Uganda: Investment in Agriculture, Energy Will Boost Incomes

23.06.2017

Timothly Kalyegira's column in the Sunday Monitor of June 18, drew my attention to the recently released 'Report to the Ugandan People' by the US Embassy in Kampala. Whereas Kalyegira did not have many charitable things to say about Ugandans (the intended receipts of the report), I agree with him that the report was well structured, clutterless, incisive and colourful. It makes for easy reading and understanding of what the US government supported programmes are up to in Uganda.

A few highlights from the report that covers their last fiscal year (from October 2015 to September 2016), the US government and associated agencies spent $850m on five key focus areas namely health, stability, prosperity, justice and democracy, and education. Health, at slightly more than $500m, took the lion's share, accounting for approximately 60 per cent of the total spend. Stability (which covers defense spending, peace initiatives, refugee programmes, etc) came second with $280m accounting for 33 per cent of total spend. The other three focus areas shared the remaining 7 per cent of the total spend in the fiscal year.

Other key nuggets in the report are that average age in Uganda is now 14 years, implying that if you sum up all the ages of the 35 million Ugandans and divide this sum by the total population, you get 14 years! This reinforces our position as the country with the youngest population in the world. Eighty per cent of our population is below 18 years, and total population is projected to rise to 50 million and 100 million in 2020 and 2050 respectively.

I am not tempted, like my friend Kalyegira, to suggest that our average Ugandan is naïve and clueless, consigned to a life of inability to be competitive in the Ugandan economy and the global scene at large. The Ugandan population, and by extension the Uganda government, have the right ingredients at hand and or in the pipeline, to harness our potential for full scale production and economic activity to raise millions out of poverty and provide quality social services like health and education.

There are two avenues that I believe the US Mission in Uganda and its partner's may need to engage in and or support in the short and medium-term as they work in partnership with the Uganda government to ensure a better and brighter future for all Ugandans.

As noted in the 'Report to the Ugandan People; more than 70 per cent of the Ugandan population rely on agriculture for income and food. It is also well known that the majority of these are small holder farmers on small acreage of land, with minimal or no mechanised equipment or technology to boost agriculture production. Whereas the wheat farmer in Kansas, America has access to a futures market, agricultural subsidies, machinery, fertilizer, etc, to boost productivity and quality in their farming enterprise, the average Ugandan farmer is up against the vagaries of climate change, poor farm inputs, high labour and technology costs, etc, in their attempt to graduate from subsistence farming to commercial farming.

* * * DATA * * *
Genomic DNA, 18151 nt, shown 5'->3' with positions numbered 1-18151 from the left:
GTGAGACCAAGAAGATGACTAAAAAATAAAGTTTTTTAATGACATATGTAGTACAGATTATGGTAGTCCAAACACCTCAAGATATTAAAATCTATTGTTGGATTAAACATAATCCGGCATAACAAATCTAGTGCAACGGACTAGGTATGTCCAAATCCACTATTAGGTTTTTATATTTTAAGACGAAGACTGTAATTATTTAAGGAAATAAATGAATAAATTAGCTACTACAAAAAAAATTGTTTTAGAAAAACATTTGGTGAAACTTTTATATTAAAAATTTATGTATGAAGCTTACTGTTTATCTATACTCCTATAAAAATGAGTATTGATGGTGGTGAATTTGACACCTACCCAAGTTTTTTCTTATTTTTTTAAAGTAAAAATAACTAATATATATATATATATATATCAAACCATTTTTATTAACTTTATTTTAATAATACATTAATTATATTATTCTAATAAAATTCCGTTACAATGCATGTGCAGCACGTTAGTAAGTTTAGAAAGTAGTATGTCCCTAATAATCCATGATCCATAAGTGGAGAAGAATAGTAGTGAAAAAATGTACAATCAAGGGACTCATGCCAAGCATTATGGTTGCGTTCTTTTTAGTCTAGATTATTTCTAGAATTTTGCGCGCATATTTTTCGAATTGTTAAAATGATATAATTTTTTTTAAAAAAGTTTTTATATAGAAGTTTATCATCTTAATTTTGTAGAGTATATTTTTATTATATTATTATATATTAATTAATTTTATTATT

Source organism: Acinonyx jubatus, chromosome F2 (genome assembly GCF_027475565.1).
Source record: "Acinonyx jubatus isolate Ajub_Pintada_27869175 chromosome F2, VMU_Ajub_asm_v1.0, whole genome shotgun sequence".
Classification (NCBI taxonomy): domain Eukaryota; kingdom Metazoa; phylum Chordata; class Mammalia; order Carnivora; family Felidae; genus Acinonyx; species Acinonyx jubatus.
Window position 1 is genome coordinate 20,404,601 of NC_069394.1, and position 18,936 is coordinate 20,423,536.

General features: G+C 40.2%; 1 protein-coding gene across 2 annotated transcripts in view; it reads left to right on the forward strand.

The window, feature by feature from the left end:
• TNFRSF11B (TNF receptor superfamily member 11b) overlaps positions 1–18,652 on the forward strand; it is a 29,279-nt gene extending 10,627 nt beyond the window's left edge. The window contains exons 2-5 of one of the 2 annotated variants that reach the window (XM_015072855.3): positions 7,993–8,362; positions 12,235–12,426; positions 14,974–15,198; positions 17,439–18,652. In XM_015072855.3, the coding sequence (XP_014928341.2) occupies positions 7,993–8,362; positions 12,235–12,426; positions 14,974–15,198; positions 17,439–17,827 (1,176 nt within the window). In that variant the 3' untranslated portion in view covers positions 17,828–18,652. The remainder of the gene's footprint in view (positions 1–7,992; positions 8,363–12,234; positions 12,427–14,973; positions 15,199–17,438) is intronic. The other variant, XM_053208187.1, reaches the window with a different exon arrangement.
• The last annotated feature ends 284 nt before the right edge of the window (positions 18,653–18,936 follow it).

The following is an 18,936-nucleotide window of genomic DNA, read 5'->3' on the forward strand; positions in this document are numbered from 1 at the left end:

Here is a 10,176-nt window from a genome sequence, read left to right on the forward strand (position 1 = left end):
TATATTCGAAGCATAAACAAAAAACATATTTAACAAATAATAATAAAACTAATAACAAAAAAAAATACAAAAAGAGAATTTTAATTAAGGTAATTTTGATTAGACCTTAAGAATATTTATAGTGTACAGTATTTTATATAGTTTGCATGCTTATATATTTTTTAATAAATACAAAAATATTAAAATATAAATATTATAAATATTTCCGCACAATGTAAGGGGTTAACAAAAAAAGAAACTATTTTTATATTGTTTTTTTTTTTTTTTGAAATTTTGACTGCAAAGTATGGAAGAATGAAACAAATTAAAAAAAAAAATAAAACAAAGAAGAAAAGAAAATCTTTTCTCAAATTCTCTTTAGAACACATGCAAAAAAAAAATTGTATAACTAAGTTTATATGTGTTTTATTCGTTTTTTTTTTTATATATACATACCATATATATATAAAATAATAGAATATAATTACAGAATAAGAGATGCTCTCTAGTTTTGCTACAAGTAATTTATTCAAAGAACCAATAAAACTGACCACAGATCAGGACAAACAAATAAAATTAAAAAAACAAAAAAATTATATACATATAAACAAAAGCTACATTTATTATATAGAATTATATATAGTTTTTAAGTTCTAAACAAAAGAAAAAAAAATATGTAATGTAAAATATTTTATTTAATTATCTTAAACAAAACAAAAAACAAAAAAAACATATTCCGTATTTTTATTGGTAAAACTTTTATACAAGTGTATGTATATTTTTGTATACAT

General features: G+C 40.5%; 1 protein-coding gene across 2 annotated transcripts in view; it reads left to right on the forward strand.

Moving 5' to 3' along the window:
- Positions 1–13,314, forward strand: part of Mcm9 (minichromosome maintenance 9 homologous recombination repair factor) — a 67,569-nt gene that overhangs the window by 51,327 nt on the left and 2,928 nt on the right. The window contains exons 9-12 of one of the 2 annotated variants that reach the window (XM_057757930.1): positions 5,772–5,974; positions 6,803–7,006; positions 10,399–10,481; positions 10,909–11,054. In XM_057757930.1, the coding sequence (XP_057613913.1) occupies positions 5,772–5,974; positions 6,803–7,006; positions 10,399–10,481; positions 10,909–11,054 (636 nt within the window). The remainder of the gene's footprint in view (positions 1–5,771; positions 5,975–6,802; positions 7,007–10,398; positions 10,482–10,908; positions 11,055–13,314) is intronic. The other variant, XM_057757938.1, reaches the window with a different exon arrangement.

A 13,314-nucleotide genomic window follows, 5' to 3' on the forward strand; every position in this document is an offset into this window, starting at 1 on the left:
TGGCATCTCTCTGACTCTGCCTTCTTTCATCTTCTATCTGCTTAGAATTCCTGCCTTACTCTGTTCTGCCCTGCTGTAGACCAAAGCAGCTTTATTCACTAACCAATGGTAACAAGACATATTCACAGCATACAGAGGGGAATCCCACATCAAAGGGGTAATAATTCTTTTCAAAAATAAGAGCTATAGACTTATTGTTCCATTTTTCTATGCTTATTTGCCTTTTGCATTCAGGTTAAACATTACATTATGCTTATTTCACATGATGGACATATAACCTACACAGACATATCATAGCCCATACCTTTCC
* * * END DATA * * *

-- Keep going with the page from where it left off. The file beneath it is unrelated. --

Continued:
I believe that the US Mission in Uganda can share best practices of the Futures Markets/Commodity Exchange Markets so that local farmers have supply contracts and are guaranteed good prices for their produce in the short and medium-term. This should be a good incentive for local banks and insurance firms to offer credit and insurance products to farmers to boost production. The warehousing initiative, as highlighted in the report, is a good place to start from. Could it be possible for the US government programme to underwrite some private firms to invest in large warehousing facilities at district level, as a first step to decentralised commodities trading and futures market? I believe this would go a long way in building the foundation for all-inclusive economic growth.

The second proposition is on energy. The report highlights some of the energy efficiency initiatives currently undertaken by Power Africa, including hybrid solar-diesel power project in Kalangala. There is a multitude of opportunities and projects in the energy sector that would undoubtedly enhance access to electricity and value addition across the country. Renewable energy projects such as solar and wind at district level targeting health and education facilities would go a long way in improving service delivery at these social facilities.

Small/mini hydro projects and mini-grids targeting production zones, up-country industrial zones, commodity processing plants, emerging urban centres, etc. have the potential for strong multiplier effects across the economy. Power Africa may have to cast its net wider in partnering with private developers and government agencies in harnessing the opportunities for energy supply, distribution and access in Uganda. It is evident that support to both the energy and agriculture sectors, coupled with government's massive investment in public infrastructure, will yield dividends for the wider population, boost incomes and competitiveness on the regional markets. May be then, US Mission's 'Report to the Ugandan People' will highlight success stories that will be pleasant reading for Kalyegira.


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